Electrical transport and noise in polycrystalline 2D van der Waals materials and their grain boundaries
The successful exfoliation of graphene in 2004 ushered in the era of 2D van der Waals materials, paving the way for a wide variety of applications in the field of electronics, optoelectronics, sensors, catalysis, flexible and wearable electronics. Chemical vapour deposition (CVD) is a low-cost, scalable technique which allows the direct and controllable synthesis of large-area uniform films of 2D materials for wafer-scale technologies. A major drawback of this technique lies in the polycrystalline nature of the films due to the inevitable presence of lattice point defects and extended line defects such as grain boundaries (GBs) which is a serious detriment to electronic transport. Recent improvements in CVD growth have shown that it is possible to tailor the growth conditions specifically in order to obtain high quality grains by grain boundary engineering. This thesis work is focused mainly on the intrinsic electrical properties of GBs in polycrystalline 2D material films and their role in hindering the device performance of 2D field effect transistors (FETs). In the first part of the thesis, we describe the use of a symbiotic two-pronged approach of time-averaged conductance and low frequency noise measurements to establish the extent to which GBs enhance carrier localization in transition metal dichalcogenide (TMDC) systems which manifests itself not only in the reduction of the localization length by 30% − 70% in the GBs as compared to the single crystalline region but also leads to an overall noise enhancement factor of nearly five orders of magnitude. In doing so, our work also serves to extend the range of application of the well-established McWhorter's noise model to localized systems by explaining the origin of the uncharacteristic exponential dependence of low frequency noise with temperature. In the second half of the thesis, we describe how our study of time-dependent universal conductance fluctuations (UCF) via low frequency noise measurements at ultra-low temperatures point towards the spontaneous breaking of time reversal symmetry across graphene grain boundaries. The magnetic ordering is found to be gate-tunable and is attributed to the formation of localized magnetic moments at the octagon-pentagon defects of the disordered GB region, which is further enhanced by the inbuilt lattice strain leading to the dephasing of spins.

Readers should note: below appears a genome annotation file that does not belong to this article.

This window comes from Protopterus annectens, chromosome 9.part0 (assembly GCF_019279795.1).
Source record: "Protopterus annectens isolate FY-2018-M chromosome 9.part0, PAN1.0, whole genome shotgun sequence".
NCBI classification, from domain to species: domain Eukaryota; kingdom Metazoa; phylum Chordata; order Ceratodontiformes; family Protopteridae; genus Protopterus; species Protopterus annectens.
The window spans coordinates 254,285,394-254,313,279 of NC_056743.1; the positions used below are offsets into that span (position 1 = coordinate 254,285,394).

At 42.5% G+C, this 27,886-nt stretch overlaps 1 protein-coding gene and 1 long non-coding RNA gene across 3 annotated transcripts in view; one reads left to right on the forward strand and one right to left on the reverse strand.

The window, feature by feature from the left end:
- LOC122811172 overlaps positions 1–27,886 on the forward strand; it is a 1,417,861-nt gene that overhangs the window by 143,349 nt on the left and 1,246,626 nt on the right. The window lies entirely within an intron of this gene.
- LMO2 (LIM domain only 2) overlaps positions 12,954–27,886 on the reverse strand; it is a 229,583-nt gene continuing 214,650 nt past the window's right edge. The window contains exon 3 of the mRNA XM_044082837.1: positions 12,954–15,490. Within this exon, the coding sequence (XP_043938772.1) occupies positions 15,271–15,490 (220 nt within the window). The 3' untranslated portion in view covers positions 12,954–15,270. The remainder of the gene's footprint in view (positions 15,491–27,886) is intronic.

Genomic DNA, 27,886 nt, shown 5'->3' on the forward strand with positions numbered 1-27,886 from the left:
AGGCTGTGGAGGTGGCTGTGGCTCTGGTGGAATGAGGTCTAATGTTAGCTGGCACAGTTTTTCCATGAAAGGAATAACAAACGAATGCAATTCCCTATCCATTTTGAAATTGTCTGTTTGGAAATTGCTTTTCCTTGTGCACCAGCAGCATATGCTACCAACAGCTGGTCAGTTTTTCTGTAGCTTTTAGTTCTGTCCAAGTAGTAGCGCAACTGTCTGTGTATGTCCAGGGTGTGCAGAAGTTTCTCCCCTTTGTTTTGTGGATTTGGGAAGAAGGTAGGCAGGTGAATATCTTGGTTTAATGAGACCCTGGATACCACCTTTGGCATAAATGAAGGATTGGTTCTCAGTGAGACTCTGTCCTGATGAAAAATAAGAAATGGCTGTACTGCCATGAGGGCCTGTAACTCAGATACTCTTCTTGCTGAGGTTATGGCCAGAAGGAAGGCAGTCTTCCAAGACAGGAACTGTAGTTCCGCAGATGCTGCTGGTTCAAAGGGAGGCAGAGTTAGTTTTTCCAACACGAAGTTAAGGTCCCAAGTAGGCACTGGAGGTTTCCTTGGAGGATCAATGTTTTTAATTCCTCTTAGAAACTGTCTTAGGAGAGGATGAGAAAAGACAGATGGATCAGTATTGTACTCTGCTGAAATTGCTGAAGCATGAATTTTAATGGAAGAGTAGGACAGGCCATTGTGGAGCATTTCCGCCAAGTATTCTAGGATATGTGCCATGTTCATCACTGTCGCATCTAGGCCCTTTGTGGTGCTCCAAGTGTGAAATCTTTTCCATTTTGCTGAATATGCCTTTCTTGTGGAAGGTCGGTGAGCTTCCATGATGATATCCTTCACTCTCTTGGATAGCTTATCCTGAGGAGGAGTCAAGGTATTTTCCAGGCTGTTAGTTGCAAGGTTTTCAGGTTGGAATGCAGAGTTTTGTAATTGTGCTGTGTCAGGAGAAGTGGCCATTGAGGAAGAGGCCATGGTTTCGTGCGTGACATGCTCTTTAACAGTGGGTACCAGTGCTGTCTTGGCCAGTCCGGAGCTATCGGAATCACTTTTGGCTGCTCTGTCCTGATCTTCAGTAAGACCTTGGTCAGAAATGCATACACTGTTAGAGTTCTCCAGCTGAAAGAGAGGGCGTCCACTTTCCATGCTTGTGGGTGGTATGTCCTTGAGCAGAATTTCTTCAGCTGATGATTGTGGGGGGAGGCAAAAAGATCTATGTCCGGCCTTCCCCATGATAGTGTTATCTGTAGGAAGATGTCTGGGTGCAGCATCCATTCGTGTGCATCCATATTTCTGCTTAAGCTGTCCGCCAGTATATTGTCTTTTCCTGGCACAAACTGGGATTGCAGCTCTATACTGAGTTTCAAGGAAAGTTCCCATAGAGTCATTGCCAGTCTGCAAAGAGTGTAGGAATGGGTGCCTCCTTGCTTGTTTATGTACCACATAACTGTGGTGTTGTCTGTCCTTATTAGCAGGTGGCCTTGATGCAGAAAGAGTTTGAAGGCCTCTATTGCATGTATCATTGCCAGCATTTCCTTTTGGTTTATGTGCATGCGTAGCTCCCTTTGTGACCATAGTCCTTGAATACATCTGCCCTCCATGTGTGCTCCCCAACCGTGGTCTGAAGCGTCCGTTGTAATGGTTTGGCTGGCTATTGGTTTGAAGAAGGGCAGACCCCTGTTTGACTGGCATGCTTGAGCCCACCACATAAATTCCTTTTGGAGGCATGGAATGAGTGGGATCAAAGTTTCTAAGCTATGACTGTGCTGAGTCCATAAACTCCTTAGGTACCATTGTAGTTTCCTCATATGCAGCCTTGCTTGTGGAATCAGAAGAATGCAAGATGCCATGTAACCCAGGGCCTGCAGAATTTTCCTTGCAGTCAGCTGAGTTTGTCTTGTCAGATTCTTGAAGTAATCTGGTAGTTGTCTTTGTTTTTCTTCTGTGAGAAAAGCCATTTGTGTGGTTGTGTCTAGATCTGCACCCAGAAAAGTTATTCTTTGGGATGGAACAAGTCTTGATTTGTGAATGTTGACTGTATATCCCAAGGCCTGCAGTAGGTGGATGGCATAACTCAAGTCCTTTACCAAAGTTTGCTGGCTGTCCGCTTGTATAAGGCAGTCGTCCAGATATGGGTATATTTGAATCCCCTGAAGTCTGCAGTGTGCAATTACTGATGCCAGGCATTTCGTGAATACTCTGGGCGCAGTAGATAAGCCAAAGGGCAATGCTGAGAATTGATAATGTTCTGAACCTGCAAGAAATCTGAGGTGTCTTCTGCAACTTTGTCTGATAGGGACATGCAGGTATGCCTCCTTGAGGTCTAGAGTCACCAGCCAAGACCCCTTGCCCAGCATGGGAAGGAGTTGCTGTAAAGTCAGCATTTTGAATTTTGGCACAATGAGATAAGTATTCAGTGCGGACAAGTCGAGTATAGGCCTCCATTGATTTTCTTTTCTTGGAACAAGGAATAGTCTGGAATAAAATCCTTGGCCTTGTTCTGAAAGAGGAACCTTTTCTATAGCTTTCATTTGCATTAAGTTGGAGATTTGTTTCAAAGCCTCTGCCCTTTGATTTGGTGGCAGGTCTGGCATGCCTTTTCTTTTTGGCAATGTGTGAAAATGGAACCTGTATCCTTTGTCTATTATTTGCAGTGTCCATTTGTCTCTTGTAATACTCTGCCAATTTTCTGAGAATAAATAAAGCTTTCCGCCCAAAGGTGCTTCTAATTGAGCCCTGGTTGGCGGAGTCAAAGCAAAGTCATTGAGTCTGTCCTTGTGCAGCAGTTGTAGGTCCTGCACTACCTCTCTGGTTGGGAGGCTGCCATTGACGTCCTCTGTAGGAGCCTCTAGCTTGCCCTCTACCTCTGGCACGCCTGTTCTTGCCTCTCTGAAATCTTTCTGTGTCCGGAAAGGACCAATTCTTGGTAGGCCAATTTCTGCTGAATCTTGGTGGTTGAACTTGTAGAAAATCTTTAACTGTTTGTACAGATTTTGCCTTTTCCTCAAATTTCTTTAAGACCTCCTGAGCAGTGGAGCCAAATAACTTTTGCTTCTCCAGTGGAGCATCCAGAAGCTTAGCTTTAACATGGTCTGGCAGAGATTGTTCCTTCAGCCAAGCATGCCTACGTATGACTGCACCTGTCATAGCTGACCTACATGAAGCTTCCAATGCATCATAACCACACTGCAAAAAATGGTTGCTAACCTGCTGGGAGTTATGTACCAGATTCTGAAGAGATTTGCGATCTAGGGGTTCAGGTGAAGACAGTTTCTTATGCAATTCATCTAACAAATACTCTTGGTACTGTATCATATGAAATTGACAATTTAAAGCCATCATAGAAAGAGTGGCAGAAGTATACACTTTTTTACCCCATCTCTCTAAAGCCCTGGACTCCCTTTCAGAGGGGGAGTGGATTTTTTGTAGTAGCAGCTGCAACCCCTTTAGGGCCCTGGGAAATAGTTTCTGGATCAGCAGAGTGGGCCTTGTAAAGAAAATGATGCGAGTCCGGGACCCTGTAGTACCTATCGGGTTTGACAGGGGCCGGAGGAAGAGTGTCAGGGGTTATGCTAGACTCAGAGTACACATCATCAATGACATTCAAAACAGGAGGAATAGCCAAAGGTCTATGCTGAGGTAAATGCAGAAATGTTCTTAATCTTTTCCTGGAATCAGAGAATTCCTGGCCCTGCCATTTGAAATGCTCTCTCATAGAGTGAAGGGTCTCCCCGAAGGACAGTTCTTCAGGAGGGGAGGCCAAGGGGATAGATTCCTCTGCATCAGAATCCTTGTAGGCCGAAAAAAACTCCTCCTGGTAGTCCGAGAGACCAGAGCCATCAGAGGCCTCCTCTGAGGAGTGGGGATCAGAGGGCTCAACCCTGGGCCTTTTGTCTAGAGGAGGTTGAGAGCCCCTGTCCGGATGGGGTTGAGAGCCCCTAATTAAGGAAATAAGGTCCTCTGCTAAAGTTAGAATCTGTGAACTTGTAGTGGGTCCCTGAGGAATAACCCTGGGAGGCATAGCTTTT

- Physics (PHY)